July 18, 2016
Recently, two Michigan tribes petitioned the U.S. Supreme Court challenging the National Labor Relations Board’s (NLRB) authority to regulate labor practices at their casinos. The U.S. Supreme Court declined to review either the Little River Band’s or the Saginaw Chippewa’s petition, leaving the Sixth Circuit rulings that the NLRB has jurisdiction as binding precedent.
In both NLRB v. Little River Band of Ottawa Indians Tribal Government and Soaring Eagle Casino v. NLRB, the Sixth Circuit held that there is a presumption that federal laws generally apply equally to tribes on their reservation lands. However, a statute will not be applied to reservation lands if the law touches exclusive self-governance rights, if applying the law to the tribe would abrogate treaty rights, or if legislative history shows congressional intent to exclude tribes from the law’s application. The Sixth Circuit held that the National Labor Relations Act (NLRA) vests the NLRB with the fullest jurisdictional breadth constitutionally permissible under the Commerce Clause, and that enforcement of the Act in Indian country is not restricted by one of the exceptions to general applicability.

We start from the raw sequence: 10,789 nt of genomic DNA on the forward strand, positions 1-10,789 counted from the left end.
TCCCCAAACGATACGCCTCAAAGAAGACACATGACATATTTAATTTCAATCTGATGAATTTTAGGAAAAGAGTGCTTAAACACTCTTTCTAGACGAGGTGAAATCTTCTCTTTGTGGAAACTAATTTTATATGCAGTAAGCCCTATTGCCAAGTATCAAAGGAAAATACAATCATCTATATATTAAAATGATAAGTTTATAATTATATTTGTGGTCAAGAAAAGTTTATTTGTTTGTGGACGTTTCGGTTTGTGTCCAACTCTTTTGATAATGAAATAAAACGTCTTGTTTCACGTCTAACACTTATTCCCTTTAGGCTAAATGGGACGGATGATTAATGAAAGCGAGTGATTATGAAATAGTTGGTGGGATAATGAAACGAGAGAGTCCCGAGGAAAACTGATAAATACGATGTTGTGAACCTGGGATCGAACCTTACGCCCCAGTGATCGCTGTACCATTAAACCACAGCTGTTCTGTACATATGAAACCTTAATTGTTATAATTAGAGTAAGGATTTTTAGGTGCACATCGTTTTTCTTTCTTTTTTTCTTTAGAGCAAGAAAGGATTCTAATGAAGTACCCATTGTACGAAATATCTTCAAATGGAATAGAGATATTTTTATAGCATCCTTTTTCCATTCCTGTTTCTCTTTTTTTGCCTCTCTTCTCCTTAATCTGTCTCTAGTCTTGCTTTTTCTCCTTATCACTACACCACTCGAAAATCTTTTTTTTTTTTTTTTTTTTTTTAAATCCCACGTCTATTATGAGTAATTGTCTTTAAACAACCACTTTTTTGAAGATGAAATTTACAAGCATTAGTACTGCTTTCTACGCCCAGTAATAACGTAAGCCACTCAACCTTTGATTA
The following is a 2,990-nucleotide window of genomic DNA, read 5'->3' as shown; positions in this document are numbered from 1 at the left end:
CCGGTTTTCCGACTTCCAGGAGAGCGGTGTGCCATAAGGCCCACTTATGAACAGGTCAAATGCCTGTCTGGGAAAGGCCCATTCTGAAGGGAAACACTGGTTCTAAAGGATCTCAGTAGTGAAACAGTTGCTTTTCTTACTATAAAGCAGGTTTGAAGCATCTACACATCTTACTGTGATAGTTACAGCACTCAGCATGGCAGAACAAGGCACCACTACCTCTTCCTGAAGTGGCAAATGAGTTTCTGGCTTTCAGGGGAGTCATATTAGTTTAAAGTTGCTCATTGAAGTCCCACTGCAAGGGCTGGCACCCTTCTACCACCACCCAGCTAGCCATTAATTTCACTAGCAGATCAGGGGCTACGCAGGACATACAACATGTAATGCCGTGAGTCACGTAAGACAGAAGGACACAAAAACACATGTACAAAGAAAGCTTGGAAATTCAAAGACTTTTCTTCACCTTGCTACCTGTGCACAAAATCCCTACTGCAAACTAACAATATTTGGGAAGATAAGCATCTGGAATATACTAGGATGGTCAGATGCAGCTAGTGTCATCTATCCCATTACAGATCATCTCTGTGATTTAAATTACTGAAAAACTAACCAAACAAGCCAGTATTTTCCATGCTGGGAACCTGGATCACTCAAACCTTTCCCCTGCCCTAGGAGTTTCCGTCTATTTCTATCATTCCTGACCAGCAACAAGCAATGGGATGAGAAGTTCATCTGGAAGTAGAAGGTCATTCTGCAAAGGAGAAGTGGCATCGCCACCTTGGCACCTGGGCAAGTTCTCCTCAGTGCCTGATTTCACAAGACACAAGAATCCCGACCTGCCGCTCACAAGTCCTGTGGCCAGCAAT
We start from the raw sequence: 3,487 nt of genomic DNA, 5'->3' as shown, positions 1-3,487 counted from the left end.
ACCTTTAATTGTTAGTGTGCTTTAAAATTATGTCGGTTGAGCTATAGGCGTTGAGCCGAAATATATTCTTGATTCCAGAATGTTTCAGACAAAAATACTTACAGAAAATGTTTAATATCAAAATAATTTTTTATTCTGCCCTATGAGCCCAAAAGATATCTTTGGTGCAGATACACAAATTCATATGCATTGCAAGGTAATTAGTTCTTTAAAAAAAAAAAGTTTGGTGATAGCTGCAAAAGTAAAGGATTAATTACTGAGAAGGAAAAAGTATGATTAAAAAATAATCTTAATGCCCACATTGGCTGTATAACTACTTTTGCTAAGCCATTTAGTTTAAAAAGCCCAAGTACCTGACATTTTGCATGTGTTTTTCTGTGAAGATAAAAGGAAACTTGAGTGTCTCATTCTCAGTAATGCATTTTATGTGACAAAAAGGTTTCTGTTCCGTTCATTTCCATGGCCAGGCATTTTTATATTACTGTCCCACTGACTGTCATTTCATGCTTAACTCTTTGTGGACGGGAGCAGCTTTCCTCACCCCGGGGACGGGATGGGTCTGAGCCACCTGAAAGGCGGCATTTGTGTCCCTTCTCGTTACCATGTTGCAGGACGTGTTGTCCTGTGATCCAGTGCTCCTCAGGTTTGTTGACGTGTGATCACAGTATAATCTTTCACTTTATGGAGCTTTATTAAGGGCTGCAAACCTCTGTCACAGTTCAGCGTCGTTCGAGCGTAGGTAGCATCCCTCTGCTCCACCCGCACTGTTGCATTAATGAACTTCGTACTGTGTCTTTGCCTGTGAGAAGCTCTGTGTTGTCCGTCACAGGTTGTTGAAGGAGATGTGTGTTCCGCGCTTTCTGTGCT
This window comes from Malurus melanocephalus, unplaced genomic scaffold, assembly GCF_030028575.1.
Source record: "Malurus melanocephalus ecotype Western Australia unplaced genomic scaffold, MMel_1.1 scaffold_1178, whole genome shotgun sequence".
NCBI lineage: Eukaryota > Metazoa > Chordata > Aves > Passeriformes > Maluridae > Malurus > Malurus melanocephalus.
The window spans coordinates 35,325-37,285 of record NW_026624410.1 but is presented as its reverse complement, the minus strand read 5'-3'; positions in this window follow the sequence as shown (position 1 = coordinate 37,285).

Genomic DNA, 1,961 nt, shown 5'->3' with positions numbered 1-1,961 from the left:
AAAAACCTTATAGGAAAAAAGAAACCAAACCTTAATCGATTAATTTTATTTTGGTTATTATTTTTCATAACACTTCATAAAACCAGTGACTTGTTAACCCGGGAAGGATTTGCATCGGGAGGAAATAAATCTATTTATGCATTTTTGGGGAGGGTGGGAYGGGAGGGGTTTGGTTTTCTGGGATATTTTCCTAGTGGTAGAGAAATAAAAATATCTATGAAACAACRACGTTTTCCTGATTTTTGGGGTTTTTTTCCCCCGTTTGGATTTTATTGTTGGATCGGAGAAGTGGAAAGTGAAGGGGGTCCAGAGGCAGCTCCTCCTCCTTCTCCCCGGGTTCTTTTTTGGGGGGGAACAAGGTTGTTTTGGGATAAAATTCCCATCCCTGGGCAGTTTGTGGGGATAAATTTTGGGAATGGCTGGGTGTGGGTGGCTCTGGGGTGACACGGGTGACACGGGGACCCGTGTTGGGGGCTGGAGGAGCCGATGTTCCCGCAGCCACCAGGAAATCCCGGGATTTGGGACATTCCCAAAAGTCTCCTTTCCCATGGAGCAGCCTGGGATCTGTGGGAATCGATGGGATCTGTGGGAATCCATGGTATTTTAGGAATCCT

You can read more about the cases here.
To read an analysis of how the applicability of the NLRA to tribes has evolved over the past decade go here.